In the lead-up to Bangladesh's national election, India initially refrained from making any specific comments. However, on November 10, Indian Foreign Secretary Vinay Kwatra expressed India's respect for the democratic process in Bangladesh. This statement, following Prime Minister Sheikh Hasina's visit to India in September, was welcomed by former Bangladesh Foreign Secretary, Md Touhid Hossain, anticipating relief for the ruling Awami League government.

Ahead of the vote, the Election Commission of India sent a three-member observer team to ensure the electoral process's integrity. The Indian observers reported peaceful citizen participation. India applauded the election results, with Prime Minister Modi congratulating Hasina on her fourth consecutive term. Modi pledged commitment to strengthen the enduring partnership with Bangladesh on social media. Sheikh Hasina, in response, referred to India as "a great friend" during a post-victory news conference. 

This exchange highlighted the positive bilateral relationship, underscoring the amicable ties between the two neighbouring nations, after the National Election of Bangladesh.



In November, the Chinese Ambassador to Bangladesh emphasized that elections are internal affairs of Bangladesh, reaffirming China's commitment to non-interference. He stated that China would continue its cooperation with Bangladesh, expressing a desire for elections to be held in accordance with the constitution. Wen highlighted the importance of resolving differences among relevant parties to maintain political and social stability. China sent election observers before the vote, emphasizing its dedication to monitoring the electoral proceedings. 

Following the announcement of the results, the Chinese Ambassador to Bangladesh personally met with the prime minister to convey congratulations on her election victory. Also, Chinese president Xi Jinping conveyed his congratulations to Sheikh Hasina on her re-election, emphasizing the enduring friendship between China and Bangladesh. Xi Jinping's message highlights the close relationship between the two countries.


Russia is “invariably committed” to abstaining from meddling in other nations' internal affairs, including Bangladesh's. The spokesperson for the Russian foreign ministry, Maria Zakharova, regularly criticizes the US for trying to meddle in Bangladesh's internal affairs. The Russian government accuses “developed democracies” of meddling in other countries' affairs under the guise of protecting democratic values.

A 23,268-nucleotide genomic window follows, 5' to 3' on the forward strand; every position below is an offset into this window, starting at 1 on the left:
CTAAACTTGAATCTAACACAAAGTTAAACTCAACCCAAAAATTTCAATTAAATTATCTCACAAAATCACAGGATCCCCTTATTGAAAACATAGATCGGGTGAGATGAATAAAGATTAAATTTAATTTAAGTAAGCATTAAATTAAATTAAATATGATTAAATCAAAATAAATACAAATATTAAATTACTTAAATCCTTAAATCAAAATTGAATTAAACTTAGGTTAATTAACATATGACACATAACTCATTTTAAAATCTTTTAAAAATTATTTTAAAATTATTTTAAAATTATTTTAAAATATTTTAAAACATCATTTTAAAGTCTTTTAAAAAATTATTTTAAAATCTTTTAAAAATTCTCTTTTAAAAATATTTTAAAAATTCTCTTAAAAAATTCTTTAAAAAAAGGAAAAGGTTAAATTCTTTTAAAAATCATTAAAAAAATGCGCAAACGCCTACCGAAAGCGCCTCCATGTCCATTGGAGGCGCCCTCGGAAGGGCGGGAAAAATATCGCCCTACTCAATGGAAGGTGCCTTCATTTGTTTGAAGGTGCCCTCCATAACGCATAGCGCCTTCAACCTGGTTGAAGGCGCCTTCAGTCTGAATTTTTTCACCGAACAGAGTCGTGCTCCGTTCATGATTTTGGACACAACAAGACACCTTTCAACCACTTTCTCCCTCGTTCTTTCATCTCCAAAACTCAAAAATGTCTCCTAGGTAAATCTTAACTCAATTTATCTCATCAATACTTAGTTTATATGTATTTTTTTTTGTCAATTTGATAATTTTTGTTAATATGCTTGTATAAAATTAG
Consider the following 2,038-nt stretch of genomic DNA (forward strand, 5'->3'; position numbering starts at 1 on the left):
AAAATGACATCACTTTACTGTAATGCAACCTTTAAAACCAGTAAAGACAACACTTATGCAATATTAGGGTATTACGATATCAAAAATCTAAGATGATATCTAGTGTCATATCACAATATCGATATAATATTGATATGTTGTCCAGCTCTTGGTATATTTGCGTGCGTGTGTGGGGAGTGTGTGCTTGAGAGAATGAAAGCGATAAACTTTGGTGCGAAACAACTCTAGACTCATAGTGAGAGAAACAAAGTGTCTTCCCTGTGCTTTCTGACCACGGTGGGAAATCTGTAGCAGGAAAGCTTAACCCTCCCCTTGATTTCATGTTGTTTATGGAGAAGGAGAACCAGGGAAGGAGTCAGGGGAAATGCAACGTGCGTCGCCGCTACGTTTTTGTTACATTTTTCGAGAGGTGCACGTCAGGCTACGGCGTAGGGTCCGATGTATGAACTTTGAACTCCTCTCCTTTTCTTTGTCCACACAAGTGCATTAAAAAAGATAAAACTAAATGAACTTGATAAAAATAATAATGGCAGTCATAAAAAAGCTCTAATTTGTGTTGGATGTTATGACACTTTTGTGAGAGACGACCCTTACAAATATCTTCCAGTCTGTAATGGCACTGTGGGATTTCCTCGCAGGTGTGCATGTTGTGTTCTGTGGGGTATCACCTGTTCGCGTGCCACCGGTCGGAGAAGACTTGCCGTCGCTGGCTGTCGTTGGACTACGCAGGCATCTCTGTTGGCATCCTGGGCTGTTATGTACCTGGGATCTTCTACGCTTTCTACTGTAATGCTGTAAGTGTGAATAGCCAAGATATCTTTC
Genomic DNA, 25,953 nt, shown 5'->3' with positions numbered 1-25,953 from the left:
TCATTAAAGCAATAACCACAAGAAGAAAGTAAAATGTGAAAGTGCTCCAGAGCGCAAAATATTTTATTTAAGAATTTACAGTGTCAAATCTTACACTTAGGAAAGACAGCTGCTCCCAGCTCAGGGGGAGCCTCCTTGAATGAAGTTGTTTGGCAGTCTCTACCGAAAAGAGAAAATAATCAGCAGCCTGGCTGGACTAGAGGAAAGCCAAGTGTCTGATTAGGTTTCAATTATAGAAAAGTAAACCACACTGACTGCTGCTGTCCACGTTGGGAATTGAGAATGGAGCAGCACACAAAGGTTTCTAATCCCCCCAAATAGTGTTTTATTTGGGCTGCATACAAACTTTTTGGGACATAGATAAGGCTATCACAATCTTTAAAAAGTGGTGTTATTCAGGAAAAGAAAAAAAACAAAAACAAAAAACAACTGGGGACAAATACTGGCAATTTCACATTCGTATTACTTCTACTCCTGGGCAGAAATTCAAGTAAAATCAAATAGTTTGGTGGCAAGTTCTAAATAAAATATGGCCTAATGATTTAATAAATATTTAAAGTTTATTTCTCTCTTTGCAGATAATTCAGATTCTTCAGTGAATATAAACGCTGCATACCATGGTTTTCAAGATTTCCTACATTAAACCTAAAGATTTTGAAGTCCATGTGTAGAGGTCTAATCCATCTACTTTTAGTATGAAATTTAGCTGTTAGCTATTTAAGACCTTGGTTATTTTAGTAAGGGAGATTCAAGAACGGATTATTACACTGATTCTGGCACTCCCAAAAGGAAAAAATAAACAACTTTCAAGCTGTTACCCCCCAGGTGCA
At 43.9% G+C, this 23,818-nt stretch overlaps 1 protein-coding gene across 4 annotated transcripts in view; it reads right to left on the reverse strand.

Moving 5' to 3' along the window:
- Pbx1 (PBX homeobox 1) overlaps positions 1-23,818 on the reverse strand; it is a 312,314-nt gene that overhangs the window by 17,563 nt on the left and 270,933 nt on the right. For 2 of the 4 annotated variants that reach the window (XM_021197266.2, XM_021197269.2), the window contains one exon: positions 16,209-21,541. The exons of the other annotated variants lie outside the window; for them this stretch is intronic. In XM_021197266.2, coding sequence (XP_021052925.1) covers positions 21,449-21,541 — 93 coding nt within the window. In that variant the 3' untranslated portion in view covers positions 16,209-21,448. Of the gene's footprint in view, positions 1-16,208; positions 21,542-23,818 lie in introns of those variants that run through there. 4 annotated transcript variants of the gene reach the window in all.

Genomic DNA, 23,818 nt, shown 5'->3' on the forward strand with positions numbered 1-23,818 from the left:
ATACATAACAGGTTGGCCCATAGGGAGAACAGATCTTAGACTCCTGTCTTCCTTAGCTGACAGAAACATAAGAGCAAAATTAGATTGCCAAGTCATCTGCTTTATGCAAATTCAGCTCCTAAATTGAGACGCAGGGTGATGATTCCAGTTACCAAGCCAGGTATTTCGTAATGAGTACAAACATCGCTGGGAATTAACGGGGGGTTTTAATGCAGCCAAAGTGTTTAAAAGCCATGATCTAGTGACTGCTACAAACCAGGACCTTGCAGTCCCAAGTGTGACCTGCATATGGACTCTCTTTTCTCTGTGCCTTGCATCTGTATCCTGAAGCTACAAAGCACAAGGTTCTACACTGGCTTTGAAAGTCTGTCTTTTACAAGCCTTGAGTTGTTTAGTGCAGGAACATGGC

Earlier this year, Russia sent a three-member delegation, led by Andrey Shutov, from the Central Election Commission, to observe Bangladesh's national election. Shutov claimed that Western countries, led by the United States, are trying to influence the election process through proxies and NGOs.

Maria Zakharova issued a statement in which she expressed it was “unfortunate” in regard to certain parties' decision to abstain from the election and noted that, as previously mentioned, she had seen outside attempts to influence the results. However, she affirmed that their delegation “has confirmed the legitimacy of the election and its adherence to generally accepted standards.” She further congratulated the people of Bangladesh on the successful outcome of the election. Russian Prime Minister Mikhail Mishustin and President Vladimir Putin also extended their congratulations to Sheikh Hasina on assuming office.


Friendship to all, malice towards none

To put it concisely, maintaining strong ties with the mentioned countries is advantageous for Bangladesh. These nations share a common interest in seeing Bangladesh sustain its impressive growth. In terms of foreign policy, it's likely the new administration will uphold the principle of "friendship to all, malice towards none." Post-election, Bangladesh is anticipated to carefully balance relations, focusing on national interests, and aiming to enhance trade, people-to-people exchanges, and economic ties with neighbouring and nearby countries.


Rashidul Hasan, Nusanta Samayel Audri and Muhammad Mujtaba are from the Foreign Policy Team, Youth Policy Forum.